A Japanese man claiming to be Mr Moto, of the International Police, is abducted and murdered soon after disembarking from a ship at Port Said in Egypt. The real Mr Moto is already in Port Said, investigating a conspiracy against the British and French governments. The dead man was his colleague, impersonating him to throw the conspirators off his scent. Mr Moto recognises one of the conspirators as a British Secret Service agent, and together they discover that the gang have mined the harbour in preparation for the arrival of the French fleet. Their aim is to throw the blame onto the British, which may start a second World War.Written by
Daniel Frankham <danielf@my-Deja.com>
George Sanders so resented being assigned to a Mr. Moto B-movie that he characteristically ran up big lunch bills at upscale restaurants and charged them to director Norman Foster's account. In addition, when the actor found out the script girls had chipped in to buy Foster a bottle of his favorite bonded whiskey for his birthday, Sanders found it and drank it himself. See more »
As this film was among a number released the same year in the rapid "film factory" pace of the studio, several title cards were prepared early, assuming they would be released the same year as the copyright on the cards. While the film was made in 1938 and carries a 1938 copyright, it was not released until 1939. Meanwhile, the newsreel scene shows the Movietone News as having a copyright of 1937. See more »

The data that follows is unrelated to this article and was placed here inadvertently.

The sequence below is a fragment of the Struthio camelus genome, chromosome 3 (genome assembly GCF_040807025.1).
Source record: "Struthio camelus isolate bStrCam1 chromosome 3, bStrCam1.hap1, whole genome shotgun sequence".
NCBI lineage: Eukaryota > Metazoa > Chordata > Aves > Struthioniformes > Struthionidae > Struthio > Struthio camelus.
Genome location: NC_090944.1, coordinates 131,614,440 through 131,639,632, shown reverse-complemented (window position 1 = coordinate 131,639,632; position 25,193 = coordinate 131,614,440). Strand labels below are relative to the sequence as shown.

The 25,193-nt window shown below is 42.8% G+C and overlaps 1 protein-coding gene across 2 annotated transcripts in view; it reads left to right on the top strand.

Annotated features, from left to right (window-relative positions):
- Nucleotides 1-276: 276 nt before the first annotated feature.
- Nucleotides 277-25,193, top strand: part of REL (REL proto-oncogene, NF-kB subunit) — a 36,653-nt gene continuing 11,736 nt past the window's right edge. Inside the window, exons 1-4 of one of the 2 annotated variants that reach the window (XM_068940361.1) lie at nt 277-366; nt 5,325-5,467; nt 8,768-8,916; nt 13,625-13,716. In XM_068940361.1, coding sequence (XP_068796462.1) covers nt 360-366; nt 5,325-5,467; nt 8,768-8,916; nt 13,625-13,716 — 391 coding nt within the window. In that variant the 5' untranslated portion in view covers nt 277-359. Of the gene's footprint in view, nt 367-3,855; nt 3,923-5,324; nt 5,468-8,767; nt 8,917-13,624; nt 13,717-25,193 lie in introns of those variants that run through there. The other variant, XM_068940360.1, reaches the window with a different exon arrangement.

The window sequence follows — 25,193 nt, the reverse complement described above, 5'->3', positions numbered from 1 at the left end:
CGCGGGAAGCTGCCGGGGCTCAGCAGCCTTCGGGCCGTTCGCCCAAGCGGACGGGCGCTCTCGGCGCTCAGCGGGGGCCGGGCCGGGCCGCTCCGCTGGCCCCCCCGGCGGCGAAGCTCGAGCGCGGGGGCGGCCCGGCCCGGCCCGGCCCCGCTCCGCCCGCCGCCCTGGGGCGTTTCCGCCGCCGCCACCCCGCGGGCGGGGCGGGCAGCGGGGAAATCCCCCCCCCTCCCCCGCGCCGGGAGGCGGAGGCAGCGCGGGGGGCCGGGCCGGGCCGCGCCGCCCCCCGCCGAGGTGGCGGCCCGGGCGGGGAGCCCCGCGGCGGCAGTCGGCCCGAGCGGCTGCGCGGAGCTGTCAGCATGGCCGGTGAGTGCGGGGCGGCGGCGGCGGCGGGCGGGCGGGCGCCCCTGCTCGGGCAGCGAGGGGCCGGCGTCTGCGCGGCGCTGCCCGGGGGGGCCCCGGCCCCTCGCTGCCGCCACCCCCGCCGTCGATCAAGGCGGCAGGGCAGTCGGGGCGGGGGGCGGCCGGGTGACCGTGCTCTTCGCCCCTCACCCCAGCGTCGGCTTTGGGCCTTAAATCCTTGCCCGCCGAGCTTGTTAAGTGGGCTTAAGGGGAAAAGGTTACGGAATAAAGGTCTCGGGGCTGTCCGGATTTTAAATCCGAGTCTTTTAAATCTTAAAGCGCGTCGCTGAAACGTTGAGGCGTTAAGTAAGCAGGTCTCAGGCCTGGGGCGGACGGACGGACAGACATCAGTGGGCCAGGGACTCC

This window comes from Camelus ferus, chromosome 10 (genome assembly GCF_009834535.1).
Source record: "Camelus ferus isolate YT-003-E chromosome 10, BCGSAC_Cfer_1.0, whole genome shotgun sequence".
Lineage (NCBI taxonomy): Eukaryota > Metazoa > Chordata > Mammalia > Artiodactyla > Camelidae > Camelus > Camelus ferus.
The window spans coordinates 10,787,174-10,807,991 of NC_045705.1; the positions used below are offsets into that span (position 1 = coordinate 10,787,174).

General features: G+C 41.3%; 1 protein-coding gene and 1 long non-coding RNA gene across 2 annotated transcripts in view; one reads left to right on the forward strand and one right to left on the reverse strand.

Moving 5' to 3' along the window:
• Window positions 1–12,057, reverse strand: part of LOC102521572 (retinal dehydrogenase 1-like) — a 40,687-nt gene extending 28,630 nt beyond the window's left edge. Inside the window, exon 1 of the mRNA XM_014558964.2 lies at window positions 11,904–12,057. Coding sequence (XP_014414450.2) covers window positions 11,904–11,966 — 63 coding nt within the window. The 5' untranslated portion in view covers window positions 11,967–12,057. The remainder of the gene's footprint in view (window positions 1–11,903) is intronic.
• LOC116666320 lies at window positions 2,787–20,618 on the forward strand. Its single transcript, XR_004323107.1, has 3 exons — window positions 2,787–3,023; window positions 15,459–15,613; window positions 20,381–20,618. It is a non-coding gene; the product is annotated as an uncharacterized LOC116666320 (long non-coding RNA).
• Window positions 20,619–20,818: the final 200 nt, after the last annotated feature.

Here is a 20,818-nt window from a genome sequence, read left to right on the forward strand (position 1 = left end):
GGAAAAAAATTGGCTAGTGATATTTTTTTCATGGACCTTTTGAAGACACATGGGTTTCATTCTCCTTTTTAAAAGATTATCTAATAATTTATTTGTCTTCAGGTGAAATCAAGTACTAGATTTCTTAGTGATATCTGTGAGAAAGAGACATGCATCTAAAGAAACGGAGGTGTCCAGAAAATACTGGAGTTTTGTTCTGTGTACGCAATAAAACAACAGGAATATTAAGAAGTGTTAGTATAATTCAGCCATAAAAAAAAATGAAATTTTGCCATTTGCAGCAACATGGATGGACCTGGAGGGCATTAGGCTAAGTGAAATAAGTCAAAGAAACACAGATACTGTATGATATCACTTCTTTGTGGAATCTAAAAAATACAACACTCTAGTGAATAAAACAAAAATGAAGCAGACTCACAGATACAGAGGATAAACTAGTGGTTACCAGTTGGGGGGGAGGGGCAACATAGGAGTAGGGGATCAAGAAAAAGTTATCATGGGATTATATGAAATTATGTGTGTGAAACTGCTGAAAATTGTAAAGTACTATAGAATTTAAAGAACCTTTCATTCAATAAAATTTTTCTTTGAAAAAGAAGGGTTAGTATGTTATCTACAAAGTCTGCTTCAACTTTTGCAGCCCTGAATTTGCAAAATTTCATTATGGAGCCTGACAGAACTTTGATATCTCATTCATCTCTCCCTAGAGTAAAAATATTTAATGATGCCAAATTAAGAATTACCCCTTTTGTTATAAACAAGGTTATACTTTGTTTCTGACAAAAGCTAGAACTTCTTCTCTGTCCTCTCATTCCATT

Admiral Lord Streetly:
The two French squadrons are here now, Benthum, off Tunis. They plan to sail directly to Port Said and proceed through the canal and join our fleet for their maneuvers in the Red Sea.
When exactly will they reach the canal?
Admiral Lord Streetly:
We had a wire from the French Admiral this morning, says, "Fleet arrives Port Said, 23 o'clock, 16 instant, compliments, Delacour Admiral, Commanding."
That's even less time than I thought. Isn't it possible to delay them somehow?
See more »
1939's "Mr. Moto's Last Warning" stars Peter Lorre as the Japanese detective, of whom nothing was heard once the Japanese bombed Pearl Harbor. Lorre is surrounded by a great cast, which includes Ricardo Cortez, Virginia Field, John Carradine, and George Sanders. Lorre not only plays Moto, but his cover, who runs an antique store.
The story concerns Moto's investigation of a conspiracy against the British and French governments. One of the "conspirators" is a British agent, and the two of them discover that the group has put mines in the harbor in order to blow up the French fleet -- the group had been desperately trying to find out the arrival date, and once they got it, set the bombs in place. Obviously, this is before Churchill blew the French fleet up in 1940 when the French refused to do so, which would thus give the Germans access to the fleet. The conspirators plan to blame the British for the bombing, hoping to start the Second World War.
Lorre does a great job, and Ricardo Cortez, as the head of the group whose works as a ventriloquist as his cover, makes an effective villain. Sanders uses a strange accent. Virginia Field, one of the "ice cream blondes" of that era was under contract to 20th Century Fox at the time; unfortunately, she never made it to the top, but she was in a lot of good films and is very pretty. John Carradine is in top form.
Entertaining as well as interesting, this is a good entry into the series featuring the brilliant and delightful "Mr. Moto."
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